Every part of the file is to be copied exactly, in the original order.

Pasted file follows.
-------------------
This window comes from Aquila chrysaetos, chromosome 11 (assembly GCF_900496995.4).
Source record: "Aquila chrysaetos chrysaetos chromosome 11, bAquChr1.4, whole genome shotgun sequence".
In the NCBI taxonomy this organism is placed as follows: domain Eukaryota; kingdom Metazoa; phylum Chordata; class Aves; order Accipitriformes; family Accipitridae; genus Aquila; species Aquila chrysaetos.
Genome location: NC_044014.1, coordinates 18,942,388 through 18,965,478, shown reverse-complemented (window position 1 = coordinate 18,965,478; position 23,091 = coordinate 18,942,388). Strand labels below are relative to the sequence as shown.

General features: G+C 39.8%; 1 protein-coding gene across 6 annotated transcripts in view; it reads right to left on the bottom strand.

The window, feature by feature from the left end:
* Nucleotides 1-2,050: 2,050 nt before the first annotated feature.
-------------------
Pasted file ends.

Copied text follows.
This window comes from Aquila chrysaetos, chromosome 11 (assembly GCF_900496995.4).
Source record: "Aquila chrysaetos chrysaetos chromosome 11, bAquChr1.4, whole genome shotgun sequence".
In the NCBI taxonomy this organism is placed as follows: domain Eukaryota; kingdom Metazoa; phylum Chordata; class Aves; order Accipitriformes; family Accipitridae; genus Aquila; species Aquila chrysaetos.
Genome location: NC_044014.1, coordinates 18,942,388 through 18,965,478, shown reverse-complemented (window position 1 = coordinate 18,965,478; position 23,091 = coordinate 18,942,388). Strand labels below are relative to the sequence as shown.

General features: G+C 39.8%; 1 protein-coding gene across 6 annotated transcripts in view; it reads right to left on the bottom strand.

The window, feature by feature from the left end:
* Nucleotides 1-2,050: 2,050 nt before the first annotated feature.